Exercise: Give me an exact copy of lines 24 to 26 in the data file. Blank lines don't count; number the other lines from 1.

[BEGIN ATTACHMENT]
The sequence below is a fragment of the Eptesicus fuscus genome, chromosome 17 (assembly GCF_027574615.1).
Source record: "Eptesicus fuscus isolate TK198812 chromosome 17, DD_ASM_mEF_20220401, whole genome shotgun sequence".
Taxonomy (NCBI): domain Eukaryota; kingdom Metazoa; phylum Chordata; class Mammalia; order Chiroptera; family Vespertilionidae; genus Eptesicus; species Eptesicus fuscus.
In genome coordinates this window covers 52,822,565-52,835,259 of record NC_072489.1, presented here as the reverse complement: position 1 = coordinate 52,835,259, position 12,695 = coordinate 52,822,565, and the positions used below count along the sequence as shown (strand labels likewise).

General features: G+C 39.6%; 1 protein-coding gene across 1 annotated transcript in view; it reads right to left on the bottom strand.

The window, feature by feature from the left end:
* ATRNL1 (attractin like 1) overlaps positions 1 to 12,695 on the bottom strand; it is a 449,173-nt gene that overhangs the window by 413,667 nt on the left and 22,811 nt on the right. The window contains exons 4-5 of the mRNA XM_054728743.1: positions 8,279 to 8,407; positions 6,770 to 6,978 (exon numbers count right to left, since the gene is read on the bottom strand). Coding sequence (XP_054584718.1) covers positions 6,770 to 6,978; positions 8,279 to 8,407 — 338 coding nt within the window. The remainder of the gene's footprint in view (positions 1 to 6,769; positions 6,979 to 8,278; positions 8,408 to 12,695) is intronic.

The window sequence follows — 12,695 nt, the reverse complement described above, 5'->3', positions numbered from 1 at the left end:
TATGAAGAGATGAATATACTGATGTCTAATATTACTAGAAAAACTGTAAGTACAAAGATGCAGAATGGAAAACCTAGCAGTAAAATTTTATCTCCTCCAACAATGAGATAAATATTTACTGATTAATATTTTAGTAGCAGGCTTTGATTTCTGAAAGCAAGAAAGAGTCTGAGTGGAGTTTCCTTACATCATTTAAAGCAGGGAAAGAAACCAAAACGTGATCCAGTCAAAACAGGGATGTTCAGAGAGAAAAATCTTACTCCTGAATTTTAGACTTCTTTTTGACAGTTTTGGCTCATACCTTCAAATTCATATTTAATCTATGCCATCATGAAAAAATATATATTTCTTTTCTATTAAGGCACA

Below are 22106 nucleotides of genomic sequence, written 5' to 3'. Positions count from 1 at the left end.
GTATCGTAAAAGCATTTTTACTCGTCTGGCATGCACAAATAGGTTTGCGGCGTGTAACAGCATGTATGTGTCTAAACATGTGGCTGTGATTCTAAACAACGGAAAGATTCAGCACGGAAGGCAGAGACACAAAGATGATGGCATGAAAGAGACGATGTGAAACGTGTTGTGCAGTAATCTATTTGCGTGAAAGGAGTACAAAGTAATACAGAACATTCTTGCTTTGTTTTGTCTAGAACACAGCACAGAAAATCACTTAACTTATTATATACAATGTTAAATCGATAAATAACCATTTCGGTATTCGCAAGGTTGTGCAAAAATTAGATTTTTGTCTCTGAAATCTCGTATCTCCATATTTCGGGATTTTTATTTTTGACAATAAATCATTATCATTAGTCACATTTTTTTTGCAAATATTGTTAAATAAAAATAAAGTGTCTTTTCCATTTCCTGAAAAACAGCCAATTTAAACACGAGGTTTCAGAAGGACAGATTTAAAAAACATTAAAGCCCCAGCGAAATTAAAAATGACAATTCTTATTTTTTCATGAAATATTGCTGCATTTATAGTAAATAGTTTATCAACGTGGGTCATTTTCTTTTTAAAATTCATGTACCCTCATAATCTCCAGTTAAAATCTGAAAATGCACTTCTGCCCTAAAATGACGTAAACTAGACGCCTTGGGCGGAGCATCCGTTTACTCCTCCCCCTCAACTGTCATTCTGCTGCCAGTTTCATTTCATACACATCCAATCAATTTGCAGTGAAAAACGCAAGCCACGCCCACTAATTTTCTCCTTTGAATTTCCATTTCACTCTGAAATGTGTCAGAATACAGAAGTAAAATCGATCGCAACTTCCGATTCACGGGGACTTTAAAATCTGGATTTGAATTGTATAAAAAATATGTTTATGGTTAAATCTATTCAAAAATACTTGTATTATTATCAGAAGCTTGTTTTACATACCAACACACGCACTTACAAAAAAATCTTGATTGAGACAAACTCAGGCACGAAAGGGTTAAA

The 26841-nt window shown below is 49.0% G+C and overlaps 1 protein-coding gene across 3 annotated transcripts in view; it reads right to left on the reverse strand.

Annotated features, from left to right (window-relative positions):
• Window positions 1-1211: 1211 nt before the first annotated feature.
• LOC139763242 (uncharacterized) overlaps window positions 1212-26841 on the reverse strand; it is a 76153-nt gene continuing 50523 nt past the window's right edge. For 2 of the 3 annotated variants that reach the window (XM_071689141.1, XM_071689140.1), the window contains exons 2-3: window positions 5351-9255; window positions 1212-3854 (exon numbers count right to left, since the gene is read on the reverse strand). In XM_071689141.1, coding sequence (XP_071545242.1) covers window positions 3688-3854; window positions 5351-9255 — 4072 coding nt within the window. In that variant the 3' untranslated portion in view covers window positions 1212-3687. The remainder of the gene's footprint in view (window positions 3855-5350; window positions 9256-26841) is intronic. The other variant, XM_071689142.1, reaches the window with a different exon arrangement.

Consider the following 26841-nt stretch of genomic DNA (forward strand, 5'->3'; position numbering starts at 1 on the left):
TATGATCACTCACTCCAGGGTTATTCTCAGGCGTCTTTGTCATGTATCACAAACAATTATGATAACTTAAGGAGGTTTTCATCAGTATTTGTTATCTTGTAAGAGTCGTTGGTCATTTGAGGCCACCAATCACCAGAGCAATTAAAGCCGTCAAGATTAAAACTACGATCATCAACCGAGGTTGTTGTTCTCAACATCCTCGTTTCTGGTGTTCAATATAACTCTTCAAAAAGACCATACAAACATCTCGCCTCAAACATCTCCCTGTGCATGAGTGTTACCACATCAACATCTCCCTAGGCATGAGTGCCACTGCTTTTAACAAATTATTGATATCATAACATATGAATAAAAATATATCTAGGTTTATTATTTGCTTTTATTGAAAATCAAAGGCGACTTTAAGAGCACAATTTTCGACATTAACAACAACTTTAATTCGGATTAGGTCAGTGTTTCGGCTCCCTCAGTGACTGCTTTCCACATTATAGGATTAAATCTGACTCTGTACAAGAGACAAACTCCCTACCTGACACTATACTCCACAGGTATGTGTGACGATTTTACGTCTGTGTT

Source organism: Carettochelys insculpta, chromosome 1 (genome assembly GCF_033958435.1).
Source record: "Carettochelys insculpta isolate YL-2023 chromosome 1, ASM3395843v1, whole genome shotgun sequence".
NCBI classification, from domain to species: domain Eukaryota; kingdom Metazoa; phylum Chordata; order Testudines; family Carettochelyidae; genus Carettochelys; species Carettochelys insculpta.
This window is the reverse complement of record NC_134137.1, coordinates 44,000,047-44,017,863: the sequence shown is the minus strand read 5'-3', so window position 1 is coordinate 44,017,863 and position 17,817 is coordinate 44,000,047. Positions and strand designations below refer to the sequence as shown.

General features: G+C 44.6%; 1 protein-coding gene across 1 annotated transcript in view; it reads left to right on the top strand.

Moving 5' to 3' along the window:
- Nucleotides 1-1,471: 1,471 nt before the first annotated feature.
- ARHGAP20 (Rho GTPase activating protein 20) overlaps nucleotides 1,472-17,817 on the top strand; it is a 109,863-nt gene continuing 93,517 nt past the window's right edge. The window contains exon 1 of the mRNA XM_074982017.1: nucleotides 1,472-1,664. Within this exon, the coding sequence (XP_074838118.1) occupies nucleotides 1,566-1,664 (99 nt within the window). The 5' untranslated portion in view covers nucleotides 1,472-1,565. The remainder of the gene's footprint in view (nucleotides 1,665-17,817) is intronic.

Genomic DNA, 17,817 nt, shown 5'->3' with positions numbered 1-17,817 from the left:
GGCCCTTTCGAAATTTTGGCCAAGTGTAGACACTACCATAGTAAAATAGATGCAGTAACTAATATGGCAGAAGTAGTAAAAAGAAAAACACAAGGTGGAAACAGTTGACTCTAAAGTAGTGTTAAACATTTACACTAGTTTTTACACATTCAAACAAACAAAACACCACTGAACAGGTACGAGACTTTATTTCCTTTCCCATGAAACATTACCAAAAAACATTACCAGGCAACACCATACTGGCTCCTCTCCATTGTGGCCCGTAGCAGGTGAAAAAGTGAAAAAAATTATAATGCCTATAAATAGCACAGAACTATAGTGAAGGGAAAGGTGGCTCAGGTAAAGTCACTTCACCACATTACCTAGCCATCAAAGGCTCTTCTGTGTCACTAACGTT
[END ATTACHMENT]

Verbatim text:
- Nucleotides 1-1,471: 1,471 nt before the first annotated feature.
- ARHGAP20 (Rho GTPase activating protein 20) overlaps nucleotides 1,472-17,817 on the top strand; it is a 109,863-nt gene continuing 93,517 nt past the window's right edge. The window contains exon 1 of the mRNA XM_074982017.1: nucleotides 1,472-1,664. Within this exon, the coding sequence (XP_074838118.1) occupies nucleotides 1,566-1,664 (99 nt within the window). The 5' untranslated portion in view covers nucleotides 1,472-1,565. The remainder of the gene's footprint in view (nucleotides 1,665-17,817) is intronic.

Genomic DNA, 17,817 nt, shown 5'->3' with positions numbered 1-17,817 from the left: